Since I’m in the middle of working on the Vaughan Williams tuba concerto, I thought I’d do some searching about its history on the Interwebs. Found this: an article written by Philip Catelinet for the IETA Journal. Heck – it’s a whole website about Mr. Catelinet.
In the article, he traces through his career, from post-war, leading up to the call he got to play the concerto with the London Symphony Orchestra. It’s a fascinating read and dispelled for me a rumor/story that RVW was tempermental about the composition with Mr. Catelinet (threatening to pull the composition or re-score it for another instrument, maybe – I don’t quite remember).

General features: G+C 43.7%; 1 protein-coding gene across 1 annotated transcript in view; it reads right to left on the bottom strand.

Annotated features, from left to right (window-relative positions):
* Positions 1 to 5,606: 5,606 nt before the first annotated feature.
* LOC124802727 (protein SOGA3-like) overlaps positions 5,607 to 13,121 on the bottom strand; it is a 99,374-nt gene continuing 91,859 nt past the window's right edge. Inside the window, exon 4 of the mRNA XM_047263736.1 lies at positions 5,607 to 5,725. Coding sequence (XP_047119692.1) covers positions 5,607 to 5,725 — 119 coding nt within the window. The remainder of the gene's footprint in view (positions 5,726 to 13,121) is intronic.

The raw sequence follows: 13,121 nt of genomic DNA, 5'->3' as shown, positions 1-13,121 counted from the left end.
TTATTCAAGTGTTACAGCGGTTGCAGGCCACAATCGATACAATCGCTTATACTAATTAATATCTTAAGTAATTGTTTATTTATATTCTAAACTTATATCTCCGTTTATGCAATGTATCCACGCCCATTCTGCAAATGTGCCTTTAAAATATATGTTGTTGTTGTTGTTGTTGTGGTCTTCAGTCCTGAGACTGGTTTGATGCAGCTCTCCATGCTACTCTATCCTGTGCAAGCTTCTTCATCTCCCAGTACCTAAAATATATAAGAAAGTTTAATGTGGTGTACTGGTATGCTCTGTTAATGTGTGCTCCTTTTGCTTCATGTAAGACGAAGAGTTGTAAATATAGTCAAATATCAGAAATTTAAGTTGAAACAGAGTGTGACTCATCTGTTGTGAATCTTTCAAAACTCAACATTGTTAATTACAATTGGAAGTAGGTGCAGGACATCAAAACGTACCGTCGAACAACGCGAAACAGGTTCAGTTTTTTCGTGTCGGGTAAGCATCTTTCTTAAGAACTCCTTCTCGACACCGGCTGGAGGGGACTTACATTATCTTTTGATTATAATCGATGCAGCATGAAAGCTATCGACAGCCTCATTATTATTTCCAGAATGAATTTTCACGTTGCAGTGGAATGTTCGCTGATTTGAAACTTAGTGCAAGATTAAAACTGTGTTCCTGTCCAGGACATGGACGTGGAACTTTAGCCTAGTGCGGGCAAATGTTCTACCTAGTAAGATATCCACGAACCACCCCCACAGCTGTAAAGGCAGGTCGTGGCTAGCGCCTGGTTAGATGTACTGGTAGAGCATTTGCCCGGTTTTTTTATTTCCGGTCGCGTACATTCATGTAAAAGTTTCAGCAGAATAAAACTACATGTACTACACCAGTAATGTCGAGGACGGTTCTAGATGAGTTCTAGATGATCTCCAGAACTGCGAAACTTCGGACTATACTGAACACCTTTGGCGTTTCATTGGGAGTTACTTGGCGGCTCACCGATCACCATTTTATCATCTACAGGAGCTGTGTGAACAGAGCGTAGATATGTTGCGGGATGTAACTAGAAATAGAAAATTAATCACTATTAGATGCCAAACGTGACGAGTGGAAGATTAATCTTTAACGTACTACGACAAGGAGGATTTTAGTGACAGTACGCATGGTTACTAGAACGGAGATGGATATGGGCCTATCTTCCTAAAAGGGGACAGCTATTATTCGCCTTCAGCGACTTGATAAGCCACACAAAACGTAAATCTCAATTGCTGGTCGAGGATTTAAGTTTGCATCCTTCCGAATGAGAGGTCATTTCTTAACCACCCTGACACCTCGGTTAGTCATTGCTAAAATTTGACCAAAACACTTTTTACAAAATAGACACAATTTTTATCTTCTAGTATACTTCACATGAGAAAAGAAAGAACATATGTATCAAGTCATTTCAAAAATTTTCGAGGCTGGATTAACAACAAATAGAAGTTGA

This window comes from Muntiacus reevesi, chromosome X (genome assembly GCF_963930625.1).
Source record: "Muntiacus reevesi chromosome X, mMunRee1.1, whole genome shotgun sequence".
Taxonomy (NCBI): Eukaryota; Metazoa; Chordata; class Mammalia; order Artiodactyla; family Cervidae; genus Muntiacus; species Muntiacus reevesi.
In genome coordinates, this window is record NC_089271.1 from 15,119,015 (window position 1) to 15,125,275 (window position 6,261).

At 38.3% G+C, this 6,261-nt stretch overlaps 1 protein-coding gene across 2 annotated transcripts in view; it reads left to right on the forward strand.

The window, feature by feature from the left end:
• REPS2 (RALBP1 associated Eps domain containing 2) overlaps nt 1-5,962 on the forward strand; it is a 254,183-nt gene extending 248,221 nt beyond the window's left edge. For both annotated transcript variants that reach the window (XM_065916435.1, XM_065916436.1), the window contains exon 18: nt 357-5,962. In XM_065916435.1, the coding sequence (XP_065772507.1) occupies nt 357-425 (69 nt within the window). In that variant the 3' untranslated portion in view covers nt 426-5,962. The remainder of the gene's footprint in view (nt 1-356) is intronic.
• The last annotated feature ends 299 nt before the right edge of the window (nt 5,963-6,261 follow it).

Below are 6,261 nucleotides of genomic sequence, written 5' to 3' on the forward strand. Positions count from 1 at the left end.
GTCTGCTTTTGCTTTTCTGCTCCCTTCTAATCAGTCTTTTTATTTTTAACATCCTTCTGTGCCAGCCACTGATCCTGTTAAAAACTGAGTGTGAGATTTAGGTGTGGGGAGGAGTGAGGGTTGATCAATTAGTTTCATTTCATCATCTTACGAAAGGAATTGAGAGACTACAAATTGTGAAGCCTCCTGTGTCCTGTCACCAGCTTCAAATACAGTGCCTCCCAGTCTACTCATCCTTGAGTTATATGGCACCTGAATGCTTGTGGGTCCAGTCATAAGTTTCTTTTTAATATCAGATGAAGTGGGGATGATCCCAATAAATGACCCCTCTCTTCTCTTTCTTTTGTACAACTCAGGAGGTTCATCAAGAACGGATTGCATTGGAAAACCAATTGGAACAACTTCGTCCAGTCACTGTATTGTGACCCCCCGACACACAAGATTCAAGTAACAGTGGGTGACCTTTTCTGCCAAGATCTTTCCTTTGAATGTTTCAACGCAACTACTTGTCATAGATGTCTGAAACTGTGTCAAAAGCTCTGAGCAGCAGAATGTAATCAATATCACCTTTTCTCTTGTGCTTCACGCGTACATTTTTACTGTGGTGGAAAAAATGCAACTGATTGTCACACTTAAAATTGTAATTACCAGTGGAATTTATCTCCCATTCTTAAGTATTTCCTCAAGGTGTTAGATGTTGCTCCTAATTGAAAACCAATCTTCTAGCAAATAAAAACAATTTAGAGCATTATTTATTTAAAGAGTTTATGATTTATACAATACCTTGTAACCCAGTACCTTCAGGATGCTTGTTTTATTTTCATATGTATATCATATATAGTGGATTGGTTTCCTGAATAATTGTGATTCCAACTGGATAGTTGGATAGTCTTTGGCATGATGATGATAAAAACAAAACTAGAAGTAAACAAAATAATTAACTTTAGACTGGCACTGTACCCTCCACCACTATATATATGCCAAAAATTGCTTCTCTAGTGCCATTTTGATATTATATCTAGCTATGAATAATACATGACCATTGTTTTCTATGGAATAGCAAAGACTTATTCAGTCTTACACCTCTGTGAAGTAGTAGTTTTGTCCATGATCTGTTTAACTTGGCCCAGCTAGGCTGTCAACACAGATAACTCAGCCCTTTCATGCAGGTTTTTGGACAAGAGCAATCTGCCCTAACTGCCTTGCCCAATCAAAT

But you know what I really appreciate about the article: Mr. Catelinet’s admission of self-image in regards to being a tubist:
The tuba was too often connected by the public with what was humorous and ludicrous to be considered seriously a possibility on a concert platform.
He was VERY concerned about the critical and public reception the concerto was to receive. And being the first tuba concerto in history, it would have a tough time over-coming ‘Tubby-The-Tuba’ perceptions. It was initially seen as an eccentricity of an aging composer, but has since gained legitimate respectability. It’s THE representative concerto for tuba (though there are others now out there). Any aspiring professional tubist needs to know it inside and out – and thus my journey continues…